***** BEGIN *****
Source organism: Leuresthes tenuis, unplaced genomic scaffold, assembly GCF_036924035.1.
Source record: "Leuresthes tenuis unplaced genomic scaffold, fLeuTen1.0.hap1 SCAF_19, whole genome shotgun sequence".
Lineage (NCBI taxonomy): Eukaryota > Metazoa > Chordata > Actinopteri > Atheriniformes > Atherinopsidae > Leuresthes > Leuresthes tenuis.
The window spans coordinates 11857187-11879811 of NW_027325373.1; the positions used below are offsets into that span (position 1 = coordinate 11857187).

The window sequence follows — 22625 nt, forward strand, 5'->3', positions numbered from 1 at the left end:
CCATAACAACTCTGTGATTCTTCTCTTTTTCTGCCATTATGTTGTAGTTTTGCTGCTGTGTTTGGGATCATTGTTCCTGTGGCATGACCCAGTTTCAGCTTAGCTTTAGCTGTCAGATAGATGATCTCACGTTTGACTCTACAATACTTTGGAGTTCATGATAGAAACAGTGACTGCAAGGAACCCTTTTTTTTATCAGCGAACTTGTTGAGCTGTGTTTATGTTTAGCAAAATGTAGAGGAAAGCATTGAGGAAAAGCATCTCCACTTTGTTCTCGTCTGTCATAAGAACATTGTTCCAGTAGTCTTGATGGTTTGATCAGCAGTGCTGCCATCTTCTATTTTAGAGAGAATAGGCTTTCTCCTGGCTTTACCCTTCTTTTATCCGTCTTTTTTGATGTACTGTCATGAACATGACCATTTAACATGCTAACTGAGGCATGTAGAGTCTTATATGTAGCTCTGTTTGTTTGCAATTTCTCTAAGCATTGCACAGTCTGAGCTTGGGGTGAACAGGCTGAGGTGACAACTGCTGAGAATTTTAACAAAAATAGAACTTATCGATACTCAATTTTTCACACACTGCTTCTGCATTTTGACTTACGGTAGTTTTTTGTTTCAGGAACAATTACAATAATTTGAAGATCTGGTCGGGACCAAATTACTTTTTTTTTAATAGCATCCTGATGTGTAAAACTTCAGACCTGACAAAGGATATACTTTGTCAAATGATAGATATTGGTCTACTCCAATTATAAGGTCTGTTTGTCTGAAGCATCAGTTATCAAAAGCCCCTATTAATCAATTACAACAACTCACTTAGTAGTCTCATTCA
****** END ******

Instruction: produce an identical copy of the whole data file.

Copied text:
Source organism: Leuresthes tenuis, unplaced genomic scaffold, assembly GCF_036924035.1.
Source record: "Leuresthes tenuis unplaced genomic scaffold, fLeuTen1.0.hap1 SCAF_19, whole genome shotgun sequence".
Lineage (NCBI taxonomy): Eukaryota > Metazoa > Chordata > Actinopteri > Atheriniformes > Atherinopsidae > Leuresthes > Leuresthes tenuis.
The window spans coordinates 11857187-11879811 of NW_027325373.1; the positions used below are offsets into that span (position 1 = coordinate 11857187).

The window sequence follows — 22625 nt, forward strand, 5'->3', positions numbered from 1 at the left end:
CCATAACAACTCTGTGATTCTTCTCTTTTTCTGCCATTATGTTGTAGTTTTGCTGCTGTGTTTGGGATCATTGTTCCTGTGGCATGACCCAGTTTCAGCTTAGCTTTAGCTGTCAGATAGATGATCTCACGTTTGACTCTACAATACTTTGGAGTTCATGATAGAAACAGTGACTGCAAGGAACCCTTTTTTTTATCAGCGAACTTGTTGAGCTGTGTTTATGTTTAGCAAAATGTAGAGGAAAGCATTGAGGAAAAGCATCTCCACTTTGTTCTCGTCTGTCATAAGAACATTGTTCCAGTAGTCTTGATGGTTTGATCAGCAGTGCTGCCATCTTCTATTTTAGAGAGAATAGGCTTTCTCCTGGCTTTACCCTTCTTTTATCCGTCTTTTTTGATGTACTGTCATGAACATGACCATTTAACATGCTAACTGAGGCATGTAGAGTCTTATATGTAGCTCTGTTTGTTTGCAATTTCTCTAAGCATTGCACAGTCTGAGCTTGGGGTGAACAGGCTGAGGTGACAACTGCTGAGAATTTTAACAAAAATAGAACTTATCGATACTCAATTTTTCACACACTGCTTCTGCATTTTGACTTACGGTAGTTTTTTGTTTCAGGAACAATTACAATAATTTGAAGATCTGGTCGGGACCAAATTACTTTTTTTTTAATAGCATCCTGATGTGTAAAACTTCAGACCTGACAAAGGATATACTTTGTCAAATGATAGATATTGGTCTACTCCAATTATAAGGTCTGTTTGTCTGAAGCATCAGTTATCAAAAGCCCCTATTAATCAATTACAACAACTCACTTAGTAGTCTCATTCA